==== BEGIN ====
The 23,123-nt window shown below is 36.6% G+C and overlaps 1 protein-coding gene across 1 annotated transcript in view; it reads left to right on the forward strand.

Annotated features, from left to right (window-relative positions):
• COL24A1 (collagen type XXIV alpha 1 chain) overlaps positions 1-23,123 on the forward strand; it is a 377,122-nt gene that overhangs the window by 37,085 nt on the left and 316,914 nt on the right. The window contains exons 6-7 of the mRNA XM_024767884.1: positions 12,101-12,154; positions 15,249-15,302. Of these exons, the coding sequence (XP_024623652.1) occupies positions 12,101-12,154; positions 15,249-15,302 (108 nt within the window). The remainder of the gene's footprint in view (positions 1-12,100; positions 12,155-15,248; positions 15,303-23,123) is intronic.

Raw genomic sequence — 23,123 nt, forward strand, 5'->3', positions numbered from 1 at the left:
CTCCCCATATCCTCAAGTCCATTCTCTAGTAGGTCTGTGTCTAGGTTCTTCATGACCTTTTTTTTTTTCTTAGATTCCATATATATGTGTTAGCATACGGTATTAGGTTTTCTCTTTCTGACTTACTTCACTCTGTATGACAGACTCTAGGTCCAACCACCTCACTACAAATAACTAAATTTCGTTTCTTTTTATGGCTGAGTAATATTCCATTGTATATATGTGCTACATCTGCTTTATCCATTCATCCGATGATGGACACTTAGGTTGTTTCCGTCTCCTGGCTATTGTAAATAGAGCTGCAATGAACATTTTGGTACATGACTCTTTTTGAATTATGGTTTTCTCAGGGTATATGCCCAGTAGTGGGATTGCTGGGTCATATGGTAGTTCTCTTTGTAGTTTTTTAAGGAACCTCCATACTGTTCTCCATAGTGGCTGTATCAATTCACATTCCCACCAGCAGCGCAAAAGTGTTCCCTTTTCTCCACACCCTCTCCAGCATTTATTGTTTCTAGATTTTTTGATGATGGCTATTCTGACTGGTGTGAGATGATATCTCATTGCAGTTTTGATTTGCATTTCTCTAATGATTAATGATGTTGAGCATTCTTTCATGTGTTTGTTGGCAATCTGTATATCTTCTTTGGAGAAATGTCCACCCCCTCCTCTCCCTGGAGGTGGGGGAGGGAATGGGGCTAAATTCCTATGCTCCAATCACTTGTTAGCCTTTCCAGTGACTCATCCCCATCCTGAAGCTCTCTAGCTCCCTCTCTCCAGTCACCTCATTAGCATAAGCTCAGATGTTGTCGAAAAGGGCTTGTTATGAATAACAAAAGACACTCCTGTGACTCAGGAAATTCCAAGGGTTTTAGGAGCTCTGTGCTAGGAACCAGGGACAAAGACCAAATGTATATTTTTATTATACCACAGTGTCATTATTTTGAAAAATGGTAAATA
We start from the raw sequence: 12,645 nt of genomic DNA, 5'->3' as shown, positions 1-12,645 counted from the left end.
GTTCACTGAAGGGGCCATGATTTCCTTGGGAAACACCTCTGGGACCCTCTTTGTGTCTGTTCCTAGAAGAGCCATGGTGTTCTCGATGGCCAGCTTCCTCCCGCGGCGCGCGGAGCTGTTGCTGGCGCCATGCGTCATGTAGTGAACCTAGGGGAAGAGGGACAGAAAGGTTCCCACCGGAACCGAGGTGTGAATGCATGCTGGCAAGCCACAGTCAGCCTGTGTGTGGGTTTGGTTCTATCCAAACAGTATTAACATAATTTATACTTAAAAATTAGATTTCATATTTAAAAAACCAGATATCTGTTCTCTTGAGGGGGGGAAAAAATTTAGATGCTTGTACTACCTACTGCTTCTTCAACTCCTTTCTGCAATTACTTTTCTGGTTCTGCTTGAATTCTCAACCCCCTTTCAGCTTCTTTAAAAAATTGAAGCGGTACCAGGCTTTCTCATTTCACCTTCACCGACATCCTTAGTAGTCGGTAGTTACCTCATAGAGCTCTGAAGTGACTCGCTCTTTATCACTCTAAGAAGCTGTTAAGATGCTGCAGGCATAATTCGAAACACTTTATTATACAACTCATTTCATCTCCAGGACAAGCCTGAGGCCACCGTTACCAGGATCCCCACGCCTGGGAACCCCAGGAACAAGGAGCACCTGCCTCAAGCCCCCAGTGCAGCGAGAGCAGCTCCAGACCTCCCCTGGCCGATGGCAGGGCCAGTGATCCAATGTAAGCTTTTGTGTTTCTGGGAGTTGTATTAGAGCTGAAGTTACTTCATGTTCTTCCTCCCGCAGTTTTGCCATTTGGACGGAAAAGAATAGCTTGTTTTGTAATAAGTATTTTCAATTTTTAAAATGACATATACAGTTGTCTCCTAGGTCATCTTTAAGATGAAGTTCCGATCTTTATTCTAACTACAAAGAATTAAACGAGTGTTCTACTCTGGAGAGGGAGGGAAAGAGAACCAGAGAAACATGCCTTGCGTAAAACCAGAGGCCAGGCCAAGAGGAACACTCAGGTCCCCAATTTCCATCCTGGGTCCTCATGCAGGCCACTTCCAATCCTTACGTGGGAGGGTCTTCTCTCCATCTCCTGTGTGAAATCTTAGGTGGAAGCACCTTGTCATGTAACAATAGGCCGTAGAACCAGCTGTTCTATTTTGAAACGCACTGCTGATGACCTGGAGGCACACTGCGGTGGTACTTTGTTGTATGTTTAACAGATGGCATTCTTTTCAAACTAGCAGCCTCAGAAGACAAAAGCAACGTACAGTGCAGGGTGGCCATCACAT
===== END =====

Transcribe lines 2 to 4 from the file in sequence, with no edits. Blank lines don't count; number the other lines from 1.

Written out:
Annotated features, from left to right (window-relative positions):
• COL24A1 (collagen type XXIV alpha 1 chain) overlaps positions 1-23,123 on the forward strand; it is a 377,122-nt gene that overhangs the window by 37,085 nt on the left and 316,914 nt on the right. The window contains exons 6-7 of the mRNA XM_024767884.1: positions 12,101-12,154; positions 15,249-15,302. Of these exons, the coding sequence (XP_024623652.1) occupies positions 12,101-12,154; positions 15,249-15,302 (108 nt within the window). The remainder of the gene's footprint in view (positions 1-12,100; positions 12,155-15,248; positions 15,303-23,123) is intronic.

Raw genomic sequence — 23,123 nt, forward strand, 5'->3', positions numbered from 1 at the left: